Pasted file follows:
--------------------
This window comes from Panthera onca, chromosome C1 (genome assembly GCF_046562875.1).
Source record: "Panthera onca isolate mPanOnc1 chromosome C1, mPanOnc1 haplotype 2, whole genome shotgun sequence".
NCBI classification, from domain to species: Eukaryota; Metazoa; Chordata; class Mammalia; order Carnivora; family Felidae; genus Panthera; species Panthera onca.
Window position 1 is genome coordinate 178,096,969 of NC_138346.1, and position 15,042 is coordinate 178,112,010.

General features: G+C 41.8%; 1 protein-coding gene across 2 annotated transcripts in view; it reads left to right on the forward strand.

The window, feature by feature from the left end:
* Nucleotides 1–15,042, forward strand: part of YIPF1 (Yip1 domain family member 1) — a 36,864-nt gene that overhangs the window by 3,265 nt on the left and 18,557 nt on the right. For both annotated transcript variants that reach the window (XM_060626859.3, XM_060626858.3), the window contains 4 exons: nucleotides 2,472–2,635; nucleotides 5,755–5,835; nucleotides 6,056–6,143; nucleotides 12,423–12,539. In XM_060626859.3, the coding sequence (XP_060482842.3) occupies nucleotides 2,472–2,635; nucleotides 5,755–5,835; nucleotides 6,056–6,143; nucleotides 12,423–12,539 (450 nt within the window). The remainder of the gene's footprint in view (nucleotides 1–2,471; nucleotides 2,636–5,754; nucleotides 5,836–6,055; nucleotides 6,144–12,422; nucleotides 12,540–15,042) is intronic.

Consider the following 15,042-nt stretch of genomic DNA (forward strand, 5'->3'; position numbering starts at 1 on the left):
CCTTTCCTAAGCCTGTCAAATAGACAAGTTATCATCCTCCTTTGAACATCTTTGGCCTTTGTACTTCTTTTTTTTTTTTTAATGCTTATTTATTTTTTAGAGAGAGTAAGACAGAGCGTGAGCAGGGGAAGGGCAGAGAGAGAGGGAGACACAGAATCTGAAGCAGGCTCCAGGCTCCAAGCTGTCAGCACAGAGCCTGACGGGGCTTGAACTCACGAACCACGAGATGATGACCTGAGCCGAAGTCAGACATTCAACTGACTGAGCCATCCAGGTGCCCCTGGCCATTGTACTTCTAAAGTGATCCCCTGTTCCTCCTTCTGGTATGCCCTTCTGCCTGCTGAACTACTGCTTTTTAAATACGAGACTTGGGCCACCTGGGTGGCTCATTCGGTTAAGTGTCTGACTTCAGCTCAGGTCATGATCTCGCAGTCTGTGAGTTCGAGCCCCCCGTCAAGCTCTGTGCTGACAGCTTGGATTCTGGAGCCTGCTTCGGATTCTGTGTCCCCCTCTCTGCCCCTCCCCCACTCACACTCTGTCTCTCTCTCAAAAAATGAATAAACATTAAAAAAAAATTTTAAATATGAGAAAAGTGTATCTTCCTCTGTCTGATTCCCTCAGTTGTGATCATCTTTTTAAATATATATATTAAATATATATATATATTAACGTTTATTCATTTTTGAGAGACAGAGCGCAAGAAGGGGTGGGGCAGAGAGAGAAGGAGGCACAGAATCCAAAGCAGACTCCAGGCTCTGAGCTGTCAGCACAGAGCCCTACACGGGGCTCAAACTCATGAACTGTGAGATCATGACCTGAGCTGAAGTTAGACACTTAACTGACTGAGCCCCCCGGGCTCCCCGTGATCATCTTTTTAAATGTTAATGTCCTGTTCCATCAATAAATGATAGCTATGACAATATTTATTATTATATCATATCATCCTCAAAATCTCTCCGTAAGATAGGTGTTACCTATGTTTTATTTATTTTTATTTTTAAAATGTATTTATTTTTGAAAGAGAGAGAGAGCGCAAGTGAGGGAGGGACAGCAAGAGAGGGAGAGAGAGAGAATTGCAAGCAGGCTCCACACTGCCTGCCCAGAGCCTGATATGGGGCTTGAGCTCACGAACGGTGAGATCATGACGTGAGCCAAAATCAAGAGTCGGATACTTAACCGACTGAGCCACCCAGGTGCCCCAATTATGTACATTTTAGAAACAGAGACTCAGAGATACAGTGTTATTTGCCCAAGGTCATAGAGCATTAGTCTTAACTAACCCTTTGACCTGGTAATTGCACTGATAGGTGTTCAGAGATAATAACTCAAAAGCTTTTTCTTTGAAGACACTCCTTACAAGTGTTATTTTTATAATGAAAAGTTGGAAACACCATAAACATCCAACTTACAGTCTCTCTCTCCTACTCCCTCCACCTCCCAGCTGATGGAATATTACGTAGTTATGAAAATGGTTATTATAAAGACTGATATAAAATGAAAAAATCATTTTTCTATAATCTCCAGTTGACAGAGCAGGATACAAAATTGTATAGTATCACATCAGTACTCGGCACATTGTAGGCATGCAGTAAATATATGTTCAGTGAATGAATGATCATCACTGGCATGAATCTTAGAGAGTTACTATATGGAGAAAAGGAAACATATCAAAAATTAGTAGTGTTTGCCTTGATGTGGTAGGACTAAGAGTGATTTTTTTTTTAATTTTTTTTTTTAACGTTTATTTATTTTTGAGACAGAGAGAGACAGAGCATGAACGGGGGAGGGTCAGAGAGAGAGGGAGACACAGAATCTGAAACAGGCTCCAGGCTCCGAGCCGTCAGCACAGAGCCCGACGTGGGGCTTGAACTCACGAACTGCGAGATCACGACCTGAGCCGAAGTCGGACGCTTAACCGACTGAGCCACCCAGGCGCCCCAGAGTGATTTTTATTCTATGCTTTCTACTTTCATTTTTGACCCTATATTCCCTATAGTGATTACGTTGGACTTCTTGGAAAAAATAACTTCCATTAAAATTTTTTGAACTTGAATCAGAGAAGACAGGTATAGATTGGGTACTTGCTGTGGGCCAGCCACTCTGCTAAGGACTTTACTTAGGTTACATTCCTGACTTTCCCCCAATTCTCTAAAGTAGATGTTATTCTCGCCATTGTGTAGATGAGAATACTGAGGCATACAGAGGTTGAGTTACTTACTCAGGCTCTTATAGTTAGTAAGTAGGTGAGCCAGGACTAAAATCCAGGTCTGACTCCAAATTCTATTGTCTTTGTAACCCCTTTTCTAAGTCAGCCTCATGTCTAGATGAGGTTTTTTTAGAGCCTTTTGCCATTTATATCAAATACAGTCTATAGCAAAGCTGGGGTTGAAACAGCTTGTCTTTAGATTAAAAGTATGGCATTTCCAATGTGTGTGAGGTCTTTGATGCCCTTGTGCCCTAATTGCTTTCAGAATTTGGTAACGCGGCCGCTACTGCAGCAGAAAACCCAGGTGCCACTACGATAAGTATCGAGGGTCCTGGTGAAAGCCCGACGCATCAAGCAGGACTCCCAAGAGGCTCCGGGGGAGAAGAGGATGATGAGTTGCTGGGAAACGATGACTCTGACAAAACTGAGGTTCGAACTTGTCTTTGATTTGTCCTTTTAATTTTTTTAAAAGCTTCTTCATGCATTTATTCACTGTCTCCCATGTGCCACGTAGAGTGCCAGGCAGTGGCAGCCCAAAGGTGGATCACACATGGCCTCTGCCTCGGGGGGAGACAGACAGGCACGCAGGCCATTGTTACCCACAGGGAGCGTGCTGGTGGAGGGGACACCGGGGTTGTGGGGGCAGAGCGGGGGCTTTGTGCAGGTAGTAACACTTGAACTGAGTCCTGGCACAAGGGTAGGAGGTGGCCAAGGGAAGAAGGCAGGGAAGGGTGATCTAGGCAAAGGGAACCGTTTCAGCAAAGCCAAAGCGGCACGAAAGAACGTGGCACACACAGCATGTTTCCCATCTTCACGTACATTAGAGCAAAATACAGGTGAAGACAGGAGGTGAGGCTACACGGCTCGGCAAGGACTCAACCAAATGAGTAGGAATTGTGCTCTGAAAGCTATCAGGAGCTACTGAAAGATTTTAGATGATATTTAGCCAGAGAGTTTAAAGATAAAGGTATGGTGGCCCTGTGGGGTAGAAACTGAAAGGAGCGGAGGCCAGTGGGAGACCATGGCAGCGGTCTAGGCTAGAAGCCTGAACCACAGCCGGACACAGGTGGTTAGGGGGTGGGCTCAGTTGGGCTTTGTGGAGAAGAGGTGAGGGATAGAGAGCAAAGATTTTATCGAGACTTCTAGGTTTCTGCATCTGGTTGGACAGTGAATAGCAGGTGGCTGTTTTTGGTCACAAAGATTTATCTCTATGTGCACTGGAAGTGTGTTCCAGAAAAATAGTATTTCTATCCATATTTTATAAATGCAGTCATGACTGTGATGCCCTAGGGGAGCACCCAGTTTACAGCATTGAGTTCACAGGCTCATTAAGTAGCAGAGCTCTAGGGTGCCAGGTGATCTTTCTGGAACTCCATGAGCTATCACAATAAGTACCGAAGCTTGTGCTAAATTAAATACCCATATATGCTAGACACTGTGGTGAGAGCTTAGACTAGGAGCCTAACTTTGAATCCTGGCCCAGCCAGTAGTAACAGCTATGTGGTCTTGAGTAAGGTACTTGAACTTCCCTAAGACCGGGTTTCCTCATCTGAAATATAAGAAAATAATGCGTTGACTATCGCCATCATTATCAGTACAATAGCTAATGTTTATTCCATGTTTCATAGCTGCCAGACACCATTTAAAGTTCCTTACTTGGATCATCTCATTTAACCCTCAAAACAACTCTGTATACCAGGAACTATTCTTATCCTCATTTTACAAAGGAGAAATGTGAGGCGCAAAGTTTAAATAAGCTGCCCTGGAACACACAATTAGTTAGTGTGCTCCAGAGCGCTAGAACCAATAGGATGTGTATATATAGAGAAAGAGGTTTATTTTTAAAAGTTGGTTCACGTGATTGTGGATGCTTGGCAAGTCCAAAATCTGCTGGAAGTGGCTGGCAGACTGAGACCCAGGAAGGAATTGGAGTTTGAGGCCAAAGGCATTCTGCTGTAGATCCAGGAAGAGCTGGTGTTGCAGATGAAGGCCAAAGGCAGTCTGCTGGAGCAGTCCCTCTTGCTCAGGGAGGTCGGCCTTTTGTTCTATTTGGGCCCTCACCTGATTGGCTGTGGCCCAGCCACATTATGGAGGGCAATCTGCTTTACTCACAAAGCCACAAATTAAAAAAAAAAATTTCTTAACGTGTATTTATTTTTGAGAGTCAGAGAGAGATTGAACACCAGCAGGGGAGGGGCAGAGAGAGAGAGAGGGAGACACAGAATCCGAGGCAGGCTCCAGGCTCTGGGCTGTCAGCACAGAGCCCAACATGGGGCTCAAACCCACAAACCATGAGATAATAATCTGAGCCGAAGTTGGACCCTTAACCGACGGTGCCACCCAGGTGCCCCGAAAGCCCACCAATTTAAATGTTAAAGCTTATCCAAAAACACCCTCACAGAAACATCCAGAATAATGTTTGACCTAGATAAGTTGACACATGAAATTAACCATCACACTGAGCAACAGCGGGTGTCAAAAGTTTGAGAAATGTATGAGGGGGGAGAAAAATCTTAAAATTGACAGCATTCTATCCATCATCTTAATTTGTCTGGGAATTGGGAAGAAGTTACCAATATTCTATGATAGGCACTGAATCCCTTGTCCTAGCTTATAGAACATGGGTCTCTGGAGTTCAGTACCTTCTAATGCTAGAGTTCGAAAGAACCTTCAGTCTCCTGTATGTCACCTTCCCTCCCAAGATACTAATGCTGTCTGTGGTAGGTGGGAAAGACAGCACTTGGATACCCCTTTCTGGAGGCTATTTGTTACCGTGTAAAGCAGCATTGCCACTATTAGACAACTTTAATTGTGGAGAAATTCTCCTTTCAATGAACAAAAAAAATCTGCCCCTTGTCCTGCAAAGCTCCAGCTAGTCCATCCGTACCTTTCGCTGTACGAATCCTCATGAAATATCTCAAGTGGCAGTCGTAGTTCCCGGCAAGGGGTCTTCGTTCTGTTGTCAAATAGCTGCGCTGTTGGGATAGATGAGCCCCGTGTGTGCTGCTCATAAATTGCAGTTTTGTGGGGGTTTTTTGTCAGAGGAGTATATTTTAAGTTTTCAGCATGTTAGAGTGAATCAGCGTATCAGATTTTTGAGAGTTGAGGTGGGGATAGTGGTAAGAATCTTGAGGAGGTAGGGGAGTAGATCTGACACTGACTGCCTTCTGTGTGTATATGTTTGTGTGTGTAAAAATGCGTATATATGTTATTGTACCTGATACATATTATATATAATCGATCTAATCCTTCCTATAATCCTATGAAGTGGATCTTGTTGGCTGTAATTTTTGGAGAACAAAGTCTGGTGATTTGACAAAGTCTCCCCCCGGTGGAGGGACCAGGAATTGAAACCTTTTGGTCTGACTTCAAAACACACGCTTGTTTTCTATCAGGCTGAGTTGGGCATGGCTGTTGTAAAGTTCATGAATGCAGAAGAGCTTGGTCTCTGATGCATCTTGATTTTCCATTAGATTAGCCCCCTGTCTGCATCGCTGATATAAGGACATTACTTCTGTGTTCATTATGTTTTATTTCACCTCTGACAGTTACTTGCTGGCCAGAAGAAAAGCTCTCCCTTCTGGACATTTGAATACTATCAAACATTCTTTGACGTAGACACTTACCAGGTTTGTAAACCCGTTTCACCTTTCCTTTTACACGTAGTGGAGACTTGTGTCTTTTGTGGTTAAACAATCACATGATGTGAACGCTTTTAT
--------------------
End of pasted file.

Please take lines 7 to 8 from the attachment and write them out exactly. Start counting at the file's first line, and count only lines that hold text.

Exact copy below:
* Nucleotides 1–15,042, forward strand: part of YIPF1 (Yip1 domain family member 1) — a 36,864-nt gene that overhangs the window by 3,265 nt on the left and 18,557 nt on the right. For both annotated transcript variants that reach the window (XM_060626859.3, XM_060626858.3), the window contains 4 exons: nucleotides 2,472–2,635; nucleotides 5,755–5,835; nucleotides 6,056–6,143; nucleotides 12,423–12,539. In XM_060626859.3, the coding sequence (XP_060482842.3) occupies nucleotides 2,472–2,635; nucleotides 5,755–5,835; nucleotides 6,056–6,143; nucleotides 12,423–12,539 (450 nt within the window). The remainder of the gene's footprint in view (nucleotides 1–2,471; nucleotides 2,636–5,754; nucleotides 5,836–6,055; nucleotides 6,144–12,422; nucleotides 12,540–15,042) is intronic.

Consider the following 15,042-nt stretch of genomic DNA (forward strand, 5'->3'; position numbering starts at 1 on the left):